“I don’t have a headache, but I could see how if others do. It’s no surprise because it was very violent for the majority of the race. We had so many restarts, and like I said, every restart you’re getting just clobbered and then you’re clobbering the guy in front of you. You feel it a lot.”

After the race, Bubba Wallace said: “Back still hurts. Head still hurts.”

Kyle Busch apologizes for violating Mexican firearm law


Kyle Busch issued a statement Monday apologizing “for my mistake” of carrying a firearm without a license in Mexico.

The incident happened Jan. 27 at a terminal for private flights at Airport Cancun International as Busch returned with his wife from vacation to the U.S.

The Public Ministry of the Attorney General of the Republic in Quintana Roo obtained a conviction of three years and six months in prison and a fine of 20,748 pesos ($1,082 U.S. dollars) against Busch for the charge. Busch had a .380-caliber gun in his bag, along with six hollow point cartridges, according to Mexican authorities.

Busch’s case was presented in court Jan. 29.

Busch issued a statement Monday on social media. He stated he has “a valid concealed carry permit from my local authority and adhere to all handgun laws, but I made a mistake by forgetting it was in my bag.

“Discovery of the handgun led to my detainment while the situation was resolved. I was not aware of Mexican law and had no intention of bringing a handgun into Mexico.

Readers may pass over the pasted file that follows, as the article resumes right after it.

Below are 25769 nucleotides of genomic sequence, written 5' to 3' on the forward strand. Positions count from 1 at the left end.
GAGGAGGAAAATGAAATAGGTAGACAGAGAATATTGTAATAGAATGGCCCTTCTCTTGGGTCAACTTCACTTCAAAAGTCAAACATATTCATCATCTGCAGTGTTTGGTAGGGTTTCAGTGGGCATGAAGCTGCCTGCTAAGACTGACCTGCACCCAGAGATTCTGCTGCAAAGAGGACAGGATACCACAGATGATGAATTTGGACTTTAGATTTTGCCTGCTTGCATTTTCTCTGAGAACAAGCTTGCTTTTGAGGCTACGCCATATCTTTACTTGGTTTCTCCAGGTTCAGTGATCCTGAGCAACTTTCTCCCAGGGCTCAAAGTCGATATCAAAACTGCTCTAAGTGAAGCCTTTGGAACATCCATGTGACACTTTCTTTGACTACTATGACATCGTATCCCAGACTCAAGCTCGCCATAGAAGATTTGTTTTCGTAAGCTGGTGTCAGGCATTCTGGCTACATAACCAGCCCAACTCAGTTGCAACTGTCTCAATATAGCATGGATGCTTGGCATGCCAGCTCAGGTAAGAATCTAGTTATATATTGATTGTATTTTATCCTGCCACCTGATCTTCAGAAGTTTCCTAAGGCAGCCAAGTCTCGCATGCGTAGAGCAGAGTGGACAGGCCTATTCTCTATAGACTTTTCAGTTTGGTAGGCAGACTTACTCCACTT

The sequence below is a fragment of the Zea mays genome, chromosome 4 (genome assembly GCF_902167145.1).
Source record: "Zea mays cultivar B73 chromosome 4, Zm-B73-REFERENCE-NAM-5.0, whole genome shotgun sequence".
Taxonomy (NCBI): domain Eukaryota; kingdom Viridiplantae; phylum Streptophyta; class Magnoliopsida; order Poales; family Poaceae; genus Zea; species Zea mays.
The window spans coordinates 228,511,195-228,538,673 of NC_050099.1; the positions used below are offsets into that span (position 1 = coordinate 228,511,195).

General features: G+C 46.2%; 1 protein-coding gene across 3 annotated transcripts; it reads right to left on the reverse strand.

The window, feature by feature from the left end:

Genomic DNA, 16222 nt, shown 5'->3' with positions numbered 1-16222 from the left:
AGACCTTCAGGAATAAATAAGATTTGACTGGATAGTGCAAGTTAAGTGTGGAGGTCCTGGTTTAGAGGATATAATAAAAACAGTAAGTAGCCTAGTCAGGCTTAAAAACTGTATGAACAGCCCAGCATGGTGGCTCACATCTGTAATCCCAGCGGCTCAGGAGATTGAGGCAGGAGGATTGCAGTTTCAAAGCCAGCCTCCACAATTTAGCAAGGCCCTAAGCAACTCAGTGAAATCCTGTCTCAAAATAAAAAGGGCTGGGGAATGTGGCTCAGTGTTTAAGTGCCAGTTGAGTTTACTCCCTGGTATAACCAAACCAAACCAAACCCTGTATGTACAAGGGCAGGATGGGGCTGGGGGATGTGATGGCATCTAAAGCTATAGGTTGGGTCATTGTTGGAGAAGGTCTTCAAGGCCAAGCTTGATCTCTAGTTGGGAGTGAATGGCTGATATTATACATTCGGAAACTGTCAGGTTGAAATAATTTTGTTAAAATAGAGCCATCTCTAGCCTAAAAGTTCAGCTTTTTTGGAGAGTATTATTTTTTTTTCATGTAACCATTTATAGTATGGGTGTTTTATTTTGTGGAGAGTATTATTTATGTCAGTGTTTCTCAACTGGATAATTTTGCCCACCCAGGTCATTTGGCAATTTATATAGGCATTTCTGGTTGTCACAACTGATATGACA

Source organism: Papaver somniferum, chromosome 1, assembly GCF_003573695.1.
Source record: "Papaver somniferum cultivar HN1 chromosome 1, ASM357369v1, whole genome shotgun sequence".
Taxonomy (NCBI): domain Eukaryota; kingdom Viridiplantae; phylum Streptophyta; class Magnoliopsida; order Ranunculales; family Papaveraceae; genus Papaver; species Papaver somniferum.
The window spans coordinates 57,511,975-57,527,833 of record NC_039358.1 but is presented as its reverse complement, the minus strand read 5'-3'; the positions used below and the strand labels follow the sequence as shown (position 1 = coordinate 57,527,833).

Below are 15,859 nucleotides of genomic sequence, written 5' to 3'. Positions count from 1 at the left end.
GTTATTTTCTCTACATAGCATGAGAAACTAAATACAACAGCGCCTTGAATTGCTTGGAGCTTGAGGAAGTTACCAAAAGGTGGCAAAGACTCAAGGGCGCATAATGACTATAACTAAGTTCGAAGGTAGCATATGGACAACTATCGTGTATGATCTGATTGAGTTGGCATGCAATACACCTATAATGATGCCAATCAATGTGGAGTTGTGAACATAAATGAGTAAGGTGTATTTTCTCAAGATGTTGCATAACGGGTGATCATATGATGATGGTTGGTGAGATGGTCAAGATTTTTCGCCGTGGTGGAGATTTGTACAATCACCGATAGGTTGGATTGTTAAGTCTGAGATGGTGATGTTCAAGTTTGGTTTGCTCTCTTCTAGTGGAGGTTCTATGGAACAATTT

“When it was discovered, I fully cooperated with the authorities, accepted the penalties, and returned to North Carolina.

“I apologize for my mistake and appreciate the respect shown by all parties as we resolved the matter. My family and I consider this issue closed.”

A NASCAR spokesperson told NBC Sports on Monday that Busch does not face any NASCAR penalty for last month’s incident.



Winners and losers from the Clash at the Coliseum


A look at the winners and losers from Sunday’s Clash at the Coliseum, the non-points race that opened the NASCAR season:


Martin Truex Jr. — Truex limped through a frustrating 2022 season, going winless and contemplating writing “finish” to his driving career. But he decided late in the year to make another run, and that choice paid big dividends Sunday as he put Joe Gibbs Racing in victory lane.

Richard Childress Racing — RCR opened the season with power, putting Austin Dillon in second and newcomer Kyle Busch in third. The new teammates even enjoyed some late-race collaboration, Busch backing off a second-place battle to give Dillon a chance to make a run at eventual winner Truex.

Ryan Preece — Preece, given a shot in the offseason at a full-time ride in Cup with Stewart-Haas Racing, showed strength in his first outing, leading 43 laps before electrical issues dropped him to seventh.

Bubba Wallace — Wallace held the lead at the halfway point and totaled 40 laps in first but was drop-kicked by Austin Dillon late in the race and finished 22nd.


Chase Elliott — It was a lost weekend for the former Cup champion. Elliott was lapped during the race, failed to lead a lap and finished 21st.

Ty Gibbs — Suspension problems parked Gibbs after 81 laps, and he finished next-to-last a day after his car caught fire in practice.

Michael McDowell — McDowell was involved in several on-track incidents during the evening and finished 24th after running out of fuel, along with teammate Todd Gilliland.

Long: Drivers make their point clear on Clash at the Coliseum

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LOS ANGELES — So what to do with the Clash at the Coliseum?

The second edition of this exhibition race at the Los Angeles Memorial Coliseum showcased beating, banging and 16 cautions in a 150-lap race won by Martin Truex Jr. on Sunday night.

A year remains on NASCAR’s three-year contract with the Coliseum — NASCAR holds the option for next year — and it seems all but certain Cup cars will be back next year.